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Jatropha curcas seedlings

Jatropha curcas seedlings. The crop has become increasingly controversial.

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Biofuels: jatropha still linked to 'land grabbing and displacement of farmers'

The Ecologist

26th January,2011

European investment companies continue to tout the biofuel as a 'wonder-crop' despite serious environmental and social impacts - Friends of the Earth report

A controversial biofuel crop touted by European brokers as a sustainable and profitable investment continues to be linked to land grabbing and displacement of farmers, new research by environmental campaigners claims.

As an Ecologist investigation first revealed in February 2010, get-rich-quick investments in jatropha - a bushy shrub planted for its oil producing fruit and ability to survive in harsh conditions - are being offered by a number of British and European companies guaranteeing high returns on crops grown on marginal land.

But Friends of the Earth (FoE), in a new report published this month, is warning potential investors away from financing the crops' spread, stating there is growing evidence to suggest that jatropha is 'failing to deliver on its promises while simultaneously failing to prevent climate change or contribute to pro-poor development.'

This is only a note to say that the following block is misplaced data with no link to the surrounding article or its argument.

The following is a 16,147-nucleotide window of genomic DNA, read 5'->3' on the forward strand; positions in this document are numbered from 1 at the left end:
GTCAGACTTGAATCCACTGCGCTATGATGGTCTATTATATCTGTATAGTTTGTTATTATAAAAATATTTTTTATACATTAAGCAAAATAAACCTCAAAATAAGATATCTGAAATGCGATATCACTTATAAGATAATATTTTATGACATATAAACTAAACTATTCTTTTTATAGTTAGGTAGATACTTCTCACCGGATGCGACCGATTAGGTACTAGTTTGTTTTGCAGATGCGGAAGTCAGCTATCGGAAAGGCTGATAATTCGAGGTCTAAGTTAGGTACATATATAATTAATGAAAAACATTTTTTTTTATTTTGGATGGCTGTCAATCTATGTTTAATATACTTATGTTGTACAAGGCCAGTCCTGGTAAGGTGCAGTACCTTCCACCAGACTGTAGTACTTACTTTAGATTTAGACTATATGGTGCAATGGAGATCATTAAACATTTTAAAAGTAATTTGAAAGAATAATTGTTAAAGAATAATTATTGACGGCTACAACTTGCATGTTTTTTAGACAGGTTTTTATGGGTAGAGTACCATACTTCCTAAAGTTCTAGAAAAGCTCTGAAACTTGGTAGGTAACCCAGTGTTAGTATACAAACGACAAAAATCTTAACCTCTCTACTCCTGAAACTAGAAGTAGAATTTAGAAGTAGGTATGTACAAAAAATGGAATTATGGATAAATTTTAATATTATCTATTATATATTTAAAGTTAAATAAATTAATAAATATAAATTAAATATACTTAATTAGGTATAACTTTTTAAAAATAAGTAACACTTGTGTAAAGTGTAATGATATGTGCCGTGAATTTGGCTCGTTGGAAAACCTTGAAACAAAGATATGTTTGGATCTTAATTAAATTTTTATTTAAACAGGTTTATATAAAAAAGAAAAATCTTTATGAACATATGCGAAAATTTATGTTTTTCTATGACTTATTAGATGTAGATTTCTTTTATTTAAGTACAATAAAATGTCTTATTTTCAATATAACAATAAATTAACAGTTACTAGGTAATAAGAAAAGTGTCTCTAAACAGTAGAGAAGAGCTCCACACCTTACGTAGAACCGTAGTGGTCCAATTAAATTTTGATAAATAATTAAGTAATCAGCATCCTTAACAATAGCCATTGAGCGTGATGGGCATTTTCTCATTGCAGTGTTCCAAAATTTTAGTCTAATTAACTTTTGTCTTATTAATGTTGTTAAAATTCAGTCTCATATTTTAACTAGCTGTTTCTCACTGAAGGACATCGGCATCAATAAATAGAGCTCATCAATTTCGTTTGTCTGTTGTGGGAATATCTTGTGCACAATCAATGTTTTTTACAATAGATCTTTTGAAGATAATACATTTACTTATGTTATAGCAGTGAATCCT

Advocates of jatropha, which can be grown in Asia, Africa and Latin America, have marketed the crop as the new 'green oil' and claim it has the potential to alleviate poverty and improve livelihoods in developing countries. There have also been claims that jatropha benefits local communities by improving farming practices, stimulating local economies, preserving family units and allowing the use of marginal land.

Jatropha has been touted as a carbon neutral fuel source and a replacement for fossil fuels that could reduce global warming. Several trials involving using jatropha as an aviation fuel have been carried out.
 
But Paul de Clerck, from FoE, said: 'European investment companies advertise that jatropha guarantees high returns on marginal soils – but their promises are far from realistic. Many projects have already been abandoned because yields have stayed below expectations, even on good soils. Large-scale jatropha plantations are neither a profitable nor sustainable investment; companies should stop land-grabbing for jatropha.'

Campaigners maintain that jatropha plantations are competing for land that could be used for food production, and potentially using valuable water supplies. 

'In Africa, farmland is taken away from communities and people's  livelihoods are destroyed for yet another false solution to climate change. Food prices are rising again, yet land is being snatched away to grow fuel for cars. We want agriculture that allows us to grow food for people,' Mariann Bassey, from Environmental Rights Action / Friends of the Earth Nigeria, said.

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